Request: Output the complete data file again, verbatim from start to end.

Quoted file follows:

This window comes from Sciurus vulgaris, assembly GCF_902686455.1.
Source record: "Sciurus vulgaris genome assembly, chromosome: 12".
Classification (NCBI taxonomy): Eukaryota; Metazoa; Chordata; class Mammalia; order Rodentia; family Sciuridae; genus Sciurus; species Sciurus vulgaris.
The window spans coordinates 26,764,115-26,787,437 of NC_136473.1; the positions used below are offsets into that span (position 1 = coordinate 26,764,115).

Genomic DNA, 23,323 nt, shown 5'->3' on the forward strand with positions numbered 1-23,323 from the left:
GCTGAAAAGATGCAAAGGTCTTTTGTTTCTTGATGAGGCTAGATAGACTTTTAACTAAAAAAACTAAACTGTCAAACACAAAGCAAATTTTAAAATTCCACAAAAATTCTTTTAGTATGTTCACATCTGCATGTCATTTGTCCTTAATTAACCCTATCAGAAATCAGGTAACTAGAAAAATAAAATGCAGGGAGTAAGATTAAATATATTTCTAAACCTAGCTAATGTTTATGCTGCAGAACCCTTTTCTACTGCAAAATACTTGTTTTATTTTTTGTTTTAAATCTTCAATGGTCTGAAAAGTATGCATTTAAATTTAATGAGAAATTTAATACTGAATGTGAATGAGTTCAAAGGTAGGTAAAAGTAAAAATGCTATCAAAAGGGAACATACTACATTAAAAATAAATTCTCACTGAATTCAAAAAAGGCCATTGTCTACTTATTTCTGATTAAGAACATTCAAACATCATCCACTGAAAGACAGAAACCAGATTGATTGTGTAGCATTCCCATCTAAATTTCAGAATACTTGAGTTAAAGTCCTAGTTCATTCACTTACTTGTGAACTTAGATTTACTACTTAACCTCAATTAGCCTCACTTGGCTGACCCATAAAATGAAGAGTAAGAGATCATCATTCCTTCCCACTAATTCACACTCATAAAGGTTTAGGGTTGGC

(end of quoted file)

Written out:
This window comes from Sciurus vulgaris, assembly GCF_902686455.1.
Source record: "Sciurus vulgaris genome assembly, chromosome: 12".
Classification (NCBI taxonomy): Eukaryota; Metazoa; Chordata; class Mammalia; order Rodentia; family Sciuridae; genus Sciurus; species Sciurus vulgaris.
The window spans coordinates 26,764,115-26,787,437 of NC_136473.1; the positions used below are offsets into that span (position 1 = coordinate 26,764,115).

Genomic DNA, 23,323 nt, shown 5'->3' on the forward strand with positions numbered 1-23,323 from the left:
GCTGAAAAGATGCAAAGGTCTTTTGTTTCTTGATGAGGCTAGATAGACTTTTAACTAAAAAAACTAAACTGTCAAACACAAAGCAAATTTTAAAATTCCACAAAAATTCTTTTAGTATGTTCACATCTGCATGTCATTTGTCCTTAATTAACCCTATCAGAAATCAGGTAACTAGAAAAATAAAATGCAGGGAGTAAGATTAAATATATTTCTAAACCTAGCTAATGTTTATGCTGCAGAACCCTTTTCTACTGCAAAATACTTGTTTTATTTTTTGTTTTAAATCTTCAATGGTCTGAAAAGTATGCATTTAAATTTAATGAGAAATTTAATACTGAATGTGAATGAGTTCAAAGGTAGGTAAAAGTAAAAATGCTATCAAAAGGGAACATACTACATTAAAAATAAATTCTCACTGAATTCAAAAAAGGCCATTGTCTACTTATTTCTGATTAAGAACATTCAAACATCATCCACTGAAAGACAGAAACCAGATTGATTGTGTAGCATTCCCATCTAAATTTCAGAATACTTGAGTTAAAGTCCTAGTTCATTCACTTACTTGTGAACTTAGATTTACTACTTAACCTCAATTAGCCTCACTTGGCTGACCCATAAAATGAAGAGTAAGAGATCATCATTCCTTCCCACTAATTCACACTCATAAAGGTTTAGGGTTGGC